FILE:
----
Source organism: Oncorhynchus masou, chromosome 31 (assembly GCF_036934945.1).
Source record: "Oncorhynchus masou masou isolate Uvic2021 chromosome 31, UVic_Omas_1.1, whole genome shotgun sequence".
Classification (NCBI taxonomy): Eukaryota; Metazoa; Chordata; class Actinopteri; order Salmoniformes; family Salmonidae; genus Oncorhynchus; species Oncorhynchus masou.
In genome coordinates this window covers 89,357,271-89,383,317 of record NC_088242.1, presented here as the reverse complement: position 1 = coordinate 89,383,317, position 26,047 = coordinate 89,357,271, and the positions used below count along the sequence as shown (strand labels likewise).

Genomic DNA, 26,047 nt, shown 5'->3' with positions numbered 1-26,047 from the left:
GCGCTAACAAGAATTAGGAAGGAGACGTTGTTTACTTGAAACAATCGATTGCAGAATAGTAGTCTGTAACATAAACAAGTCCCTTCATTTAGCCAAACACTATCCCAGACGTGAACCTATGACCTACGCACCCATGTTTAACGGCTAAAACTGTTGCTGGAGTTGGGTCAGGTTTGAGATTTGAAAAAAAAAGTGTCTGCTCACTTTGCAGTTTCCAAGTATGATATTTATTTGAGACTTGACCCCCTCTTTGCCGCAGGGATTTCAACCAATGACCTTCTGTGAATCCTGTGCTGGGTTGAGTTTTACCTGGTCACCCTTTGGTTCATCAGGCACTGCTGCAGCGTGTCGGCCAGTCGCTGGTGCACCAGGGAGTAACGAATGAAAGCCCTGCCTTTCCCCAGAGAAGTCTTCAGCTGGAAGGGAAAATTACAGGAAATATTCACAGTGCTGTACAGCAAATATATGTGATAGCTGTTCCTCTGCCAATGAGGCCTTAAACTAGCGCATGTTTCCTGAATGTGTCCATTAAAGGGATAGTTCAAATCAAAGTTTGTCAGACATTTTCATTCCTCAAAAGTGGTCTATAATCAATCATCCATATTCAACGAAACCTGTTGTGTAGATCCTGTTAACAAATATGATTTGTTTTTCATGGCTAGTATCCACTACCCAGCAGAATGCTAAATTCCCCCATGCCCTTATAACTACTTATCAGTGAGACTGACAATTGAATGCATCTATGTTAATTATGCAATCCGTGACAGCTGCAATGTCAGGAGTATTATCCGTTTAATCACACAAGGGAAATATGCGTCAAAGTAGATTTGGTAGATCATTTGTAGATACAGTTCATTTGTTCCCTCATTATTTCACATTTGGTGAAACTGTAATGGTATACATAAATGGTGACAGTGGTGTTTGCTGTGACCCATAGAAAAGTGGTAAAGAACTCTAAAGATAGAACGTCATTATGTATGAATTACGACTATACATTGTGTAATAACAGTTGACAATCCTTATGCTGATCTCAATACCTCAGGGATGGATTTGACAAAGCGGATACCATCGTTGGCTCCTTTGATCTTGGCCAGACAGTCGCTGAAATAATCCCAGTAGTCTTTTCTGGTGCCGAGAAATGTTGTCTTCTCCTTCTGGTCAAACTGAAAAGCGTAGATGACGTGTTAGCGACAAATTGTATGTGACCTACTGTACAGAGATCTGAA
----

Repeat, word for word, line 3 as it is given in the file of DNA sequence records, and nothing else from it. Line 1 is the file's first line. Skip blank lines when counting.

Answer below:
Classification (NCBI taxonomy): Eukaryota; Metazoa; Chordata; class Actinopteri; order Salmoniformes; family Salmonidae; genus Oncorhynchus; species Oncorhynchus masou.